Is Europe prepared to go digital? making the case for developing digital capacity: An exploratory analysis of Eurostat survey data

Robin van Kessel*, Brian Li Han Wong, Ivan Rubinic, Ella O’Nuallain, Katarzyna Czabanowska

*Corresponding author for this work

Research output: Contribution to journalArticleAcademicpeer-review

46 Downloads (Pure)


Digital divides are globally recognised as a wicked problem that threatens to become the new face of inequality. They are formed by discrepancies in Internet access, digital skills, and tangible outcomes (e.g. health, economic) between populations. Previous studies indicate that Europe has an average Internet access rate of 90%, yet rarely specify for different demographics and do not report on the presence of digital skills. This exploratory analysis used the 2019 community survey on ICT usage in households and by individuals from Eurostat, which is a sample of 147,531 households and 197,631 individuals aged 16-74. The cross-country comparative analysis includes EEA and Switzerland. Data were collected
between January and August 2019 and analysed between April and May 2021. Large differences in Internet access were observed (75-98%), especially between North-Western (94-98%) and South-Eastern Europe (75-87%). Young populations, high education levels, employment, and living in an urban environment appear to positively influence the development of higher digital skills. The cross-country analysis exhibits a positive correlation between high capital stock and income/earnings, and the digital skills development while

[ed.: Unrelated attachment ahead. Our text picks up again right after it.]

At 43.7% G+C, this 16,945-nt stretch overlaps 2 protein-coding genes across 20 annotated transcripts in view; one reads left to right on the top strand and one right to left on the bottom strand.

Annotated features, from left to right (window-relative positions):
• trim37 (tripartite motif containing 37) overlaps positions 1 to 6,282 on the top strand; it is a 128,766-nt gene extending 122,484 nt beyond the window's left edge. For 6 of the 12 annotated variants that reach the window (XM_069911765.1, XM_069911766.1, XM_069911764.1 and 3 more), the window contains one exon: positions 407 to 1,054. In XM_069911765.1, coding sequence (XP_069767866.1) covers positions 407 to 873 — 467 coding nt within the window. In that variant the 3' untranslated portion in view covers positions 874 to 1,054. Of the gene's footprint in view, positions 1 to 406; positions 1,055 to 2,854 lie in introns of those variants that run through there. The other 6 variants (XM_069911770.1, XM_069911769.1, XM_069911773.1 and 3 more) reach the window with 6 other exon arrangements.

showing that the internet-access price bears marginal influence over digital literacy levels. The findings suggest Europe is currently unable to host a sustainable digital society without exacerbating cross-country inequalities due to substantial differences in internet access and digital literacy. Investment in building digital capacity in the general population should be the primary objective of European countries to ensure they can benefit optimally, equitably, and sustainably from the advancements of the Digital Era.
Original languageEnglish
Article numbere0000013
Pages (from-to)1-15
JournalPLOS Digital Health
Issue number2
Publication statusPublished - 17 Feb 2022


  • Dig Lit

Cite this